‘Shakespeare and Company is a winding, twisting, climbing labyrinth of books, a literary commune, a shelter for writers, a refuge for book lovers. It is–as my father, George Whitman, said–“a novel in three words.” – Sylvia Whitman.
At Kilometer Zero in Paris, the road at which all roads in France begin, is a façade recognised the world over to bibliophiles and aspiring writers. In a little square with forest green railings, two little trees and a string of multicoloured lights swooping across, George Whitman’s ode to books and writers filled me with joy. I haven’t felt this excited about a bookshop since I first stepped into Foyles (which is a Mecca of books, whilst Shakespeare and Co is a maze of books). If there was ever a spiritual home for book lovers – this is it.
On first stepping into the bookshop, my eyes were drawn towards the vertiginous stacks of books, with little wooden ladders leaning against them here and there. I stopped at the non-fiction section at the front of the shop to begin with, looking at the zines. During the day, the shop wasn’t mobbed, but there were a lot of people. At the front of the shop, there’s a sign urging you not to take photos inside in respect to readers and browsers. I took some of the outside, but didn’t feel comfortable taking photos inside – unlike some other people! It was very tempting to take photos, but there are many of them floating around Tumblr, and we bought a booklet with the story of the bookshop that has wonderful images in it anyway.
What books caught my eye that day? I was drawn to Siri Hustvedt’s Blazing World, and took a few moments to browse the Science Fiction and Fantasy section at the back of the shop. It’s the same in my local Waterstones – Sci Fi and Fantasy is in a little nook at the back. I found the stacks and piles of books overwhelming – I wanted days to browse and explore. As we made our way around the shop, Dan found some little notes tacked to the back of the stairs – two lists of advice from writers. When I made my way upstairs, I popped into the reading rooms – and there must have been at least four typewriters that I noticed. There was a little cubicle with a chair and typewriter, the wall covered in notes from visitors and aspiring writers.
Upstairs, along with the children’s book section, are two reading rooms full of old tomes, benches and a piano. This is where George Whitman used to hold his Sunday afternoon readings and tea parties, and where writers were urged to stay the night, and often staying for weeks, becoming ‘writers in residence’. He called these writers Tumbleweeds, aspiring writers who helped in the shop for an hour a day, read one book a day and wrote a page of autobiography about themselves – his conditions for their stay. The benches in the reading rooms can convert into makeshift beds. There is an energy in the walls – the energy of the past and the present, where I felt I was intruding on the readers deep into their books.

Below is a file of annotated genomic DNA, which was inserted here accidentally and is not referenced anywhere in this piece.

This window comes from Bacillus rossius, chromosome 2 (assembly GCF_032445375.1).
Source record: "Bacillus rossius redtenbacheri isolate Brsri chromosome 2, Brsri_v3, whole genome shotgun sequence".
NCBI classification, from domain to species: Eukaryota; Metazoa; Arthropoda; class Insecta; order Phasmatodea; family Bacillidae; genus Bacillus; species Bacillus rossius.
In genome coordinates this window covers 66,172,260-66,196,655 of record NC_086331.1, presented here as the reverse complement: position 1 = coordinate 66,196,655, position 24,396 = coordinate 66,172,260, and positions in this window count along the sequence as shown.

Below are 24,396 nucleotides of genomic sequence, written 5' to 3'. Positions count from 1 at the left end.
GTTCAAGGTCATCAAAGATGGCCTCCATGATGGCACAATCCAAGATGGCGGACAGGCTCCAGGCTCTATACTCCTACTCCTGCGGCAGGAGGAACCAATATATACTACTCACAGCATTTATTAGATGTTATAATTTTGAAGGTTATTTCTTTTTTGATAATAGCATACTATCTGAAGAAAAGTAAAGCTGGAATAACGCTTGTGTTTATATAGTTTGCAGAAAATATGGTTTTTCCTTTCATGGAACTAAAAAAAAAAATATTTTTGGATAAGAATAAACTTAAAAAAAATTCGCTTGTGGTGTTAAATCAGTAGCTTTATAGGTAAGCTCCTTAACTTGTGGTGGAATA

Downstairs again, I picked up a book that caught my eye – The Bone Season by Samantha Shannon – and browsed again. I eventually decided to go with Colette’s France: Her Lives, Her Loves – a beautiful hardback book which was, at least, related to Paris. I could have spent hours browsing, but the cat café called (yes, we went to Paris’ new Le Café des Chats). As we paid, the lovely lady behind the counter gave us a limited edition bag for free – the façade on it printed in purple. Each of the books was also stamped with the Shakespeare and Company logo inside.
We returned again on our last day, in the evening. Most days, the shop is open until 11pm, and around these later hours, there are less people browsing and more of an opportunity to take your time without being jostled. The square was also lit with those multicoloured lights, and the chandelier inside was a welcoming warm glow. We noticed more about the shop this time – there was a well under our feet with the sign – ‘feed the starving writers’ – and Dan couldn’t resist putting a few euros in.
I had forgotten the title and author of the book I had been interested in on the first visit (Siri Hustvedt) – and it wasn’t where I remembered it being so it turned into a little bit of a detective hunt. Eventually I found it again and made a note of it for back in the UK. This time, I decided to buy an Agatha Christie novel (Poirot) – my first Agatha Christie! – and Patrick Suskind’s Perfume (this is my cousins favourite book and so I decided it was time I read it). Perhaps it was the night turning me towards darker things. Dan bought three graphic novels, amongst them Persepolis and Persepolis 2 by Marjane Satrapi (the film is wonderful too).
What else is there to say? If I had a bookshop, it would be like this. Our room is already a bit like this – with piles of books around the walls. It has a pioneering spirit, the spirit of the books that call to you from the shelves. It is George Whitman’s novel:
‘I created this bookstore like a man would write a novel, building each room like a chapter, and I like people to open the door the way they would open a book, a book that leads into a magic world in their imaginations.’ – George Whitman.